Snapshot: London’s ‘Walkie Talkie’

London’s infamous tower at 20 Fenchurch Street recently opened its sky garden, which was instrumental in the controversial project gaining planning approval

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Dubbed the ‘Walkie Talkie’ due to its distinctive shape, 20 Fenchurch Street has made an impression on London and its citizens – not always a positive one. Widely criticised for adversely altering the historic skyline, the 37-storey office tower was called “bloated, inelegant, thuggish” by the Observer last month.

The building made national headlines in summer 2013 when cars were damaged by sunrays reflecting off the concave façade, earning the tower a new nickname: ‘Walkie Scorchie’.

However, the project became more endearing to Londoners with the opening of a 50sqm public sky garden on 12 January. Extending over the top three levels, the area features stunning views over the city, as well as landscaped gardens, an open-air terrace, two restaurants and a function space.

Owned jointly by Land Securities and Canary Wharf Group, the client envisioned a high-performance project with a BREEAM rating of Excellent to replace an obsolete office tower in the heart of the City of London. Design was commissioned in 2005, with planning permission received in September 2007 following a public inquiry. The design breaks with convention by enlarging the floor plans at the top of the building instead of the bottom, creating additional public space at ground level and providing extra leasable floor area to the valuable upper storeys. Part of the basement of the former building was retained, helping to speed up construction and boost sustainability credentials. The development also includes a separate five-storey annex building to the south which contains retail space.

* Architecture: Rafael Viñoly Architects
Uruguayan Rafael Viñoly was hired as a big-name architect to provide an iconic design. The distinctive form was generated by the relationship of the site to the cluster of towers further to the north, with the building conceived as an outcrop of the cluster. The tower has been designed to offer maximum efficiency and flexibility for potential tenants, with all office floors and services capable of being sub-divided. North and south elevations feature extensive glazing to maximise views, while the curtain wall on the upper floors of the north façade extends to the roof louvers, providing a large urban window spanning the full height of the sky garden. At ground level, the narrowed base creates open landscaped plazas and pedestrian paths through the site, including a pocket park that connects Rood Lane and Philpot Lane.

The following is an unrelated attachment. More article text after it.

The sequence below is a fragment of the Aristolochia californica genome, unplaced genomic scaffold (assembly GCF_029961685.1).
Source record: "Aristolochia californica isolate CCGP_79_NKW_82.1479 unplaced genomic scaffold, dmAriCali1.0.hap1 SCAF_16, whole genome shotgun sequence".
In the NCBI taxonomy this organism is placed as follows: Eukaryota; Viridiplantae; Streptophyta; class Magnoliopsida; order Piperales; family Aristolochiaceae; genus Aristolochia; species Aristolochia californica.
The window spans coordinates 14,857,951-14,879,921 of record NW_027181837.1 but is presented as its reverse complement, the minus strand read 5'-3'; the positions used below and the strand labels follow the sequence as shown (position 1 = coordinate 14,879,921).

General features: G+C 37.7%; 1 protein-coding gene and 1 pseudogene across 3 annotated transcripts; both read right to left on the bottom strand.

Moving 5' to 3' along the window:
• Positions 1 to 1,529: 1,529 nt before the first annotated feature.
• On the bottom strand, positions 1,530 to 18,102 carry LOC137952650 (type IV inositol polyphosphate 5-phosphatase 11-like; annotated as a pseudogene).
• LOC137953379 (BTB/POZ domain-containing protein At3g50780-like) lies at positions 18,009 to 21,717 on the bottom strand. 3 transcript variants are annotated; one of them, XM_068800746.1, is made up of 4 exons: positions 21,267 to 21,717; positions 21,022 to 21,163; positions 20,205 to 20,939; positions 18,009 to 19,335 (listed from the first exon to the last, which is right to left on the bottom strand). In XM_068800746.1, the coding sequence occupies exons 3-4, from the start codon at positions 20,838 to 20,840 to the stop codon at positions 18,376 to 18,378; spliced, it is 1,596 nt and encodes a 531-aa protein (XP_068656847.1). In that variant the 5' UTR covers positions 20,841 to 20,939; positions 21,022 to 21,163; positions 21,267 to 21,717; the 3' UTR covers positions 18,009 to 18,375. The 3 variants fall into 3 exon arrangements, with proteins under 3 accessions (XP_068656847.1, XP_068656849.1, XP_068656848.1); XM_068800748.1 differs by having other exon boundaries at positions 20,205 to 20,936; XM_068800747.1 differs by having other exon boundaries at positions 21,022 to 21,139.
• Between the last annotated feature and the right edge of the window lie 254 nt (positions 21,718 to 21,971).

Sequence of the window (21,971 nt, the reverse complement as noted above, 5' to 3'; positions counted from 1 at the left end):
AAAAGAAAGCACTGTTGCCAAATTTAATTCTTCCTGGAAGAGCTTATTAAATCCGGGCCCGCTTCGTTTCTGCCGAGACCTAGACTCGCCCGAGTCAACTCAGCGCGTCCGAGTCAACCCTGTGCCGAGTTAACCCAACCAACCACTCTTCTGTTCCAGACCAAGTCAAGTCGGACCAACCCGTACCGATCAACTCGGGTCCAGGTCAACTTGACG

* Structures: Halcrow (now part of CH2M HILL)
Due to the surrounding buildings and existing piles beneath the site, the tower’s substructure and foundations involved complex analysis. Halcrow developed a programming routine to automatically extrapolate the beam-framing layout from one floor to the other, although all are sized and shaped differently. This enabled the tonnage of steelwork to be optimised over all the floors. Using lightweight concrete-on-steel decking for the floor slabs helped to significantly reduce the weight of the building’s structural frame. In addition, the use of structural steel to support the floor slabs resulted in a smaller carbon footprint while providing a high strength-to-weight ratio. Reducing the structural steelwork to 13,000 tonnes lessened the loads on the foundations, in turn minimising the amount of piling required.

* Planning consultant: DP9
One of the first steps taken by UK planning consultant DP9 was to convince English Heritage and the Twentieth Century Society that the existing building on the site was not worthy of heritage listing. As the scheme developed, discussions with the City of London and English Heritage led to a reduction in height of 30m on account of the building’s impact on views of St Paul’s Cathedral. English Heritage was the principal objector at the public inquiry, with both the Mayor of London and Chartered Association of Building Engineers (CABE) supportive of the scheme, according to DP9. Permission was eventually granted on the grounds of its supposed iconic design and provision of public spaces. London’s chief planner Peter Rees likened the sky garden to the prow of a ship, from which “you could look back to the vibrancy of the city’s engine room”.

* Building services: Hilson Moran
The building’s façade incorporates external shading, designed using performance modelling techniques to reduce solar gain dramatically while maximising natural daylight to occupied spaces and cutting the building’s carbon footprint. Using thermal and computational fluid dynamic modelling techniques, the sky garden has been designed as a naturally ventilated space to minimise the energy required. The scheme also includes a low-carbon tri-generation plant that has a 300kWe fuel cell combined with absorption chillers serving building primary loads. Photovoltaic cells on the roof of the sky garden contribute to the low carbon footprint of the development and the target of a BREEAM Excellent rating. Hilson Moran designed the systems so that they can be connected to a city-wide heating and cooling network in the future.

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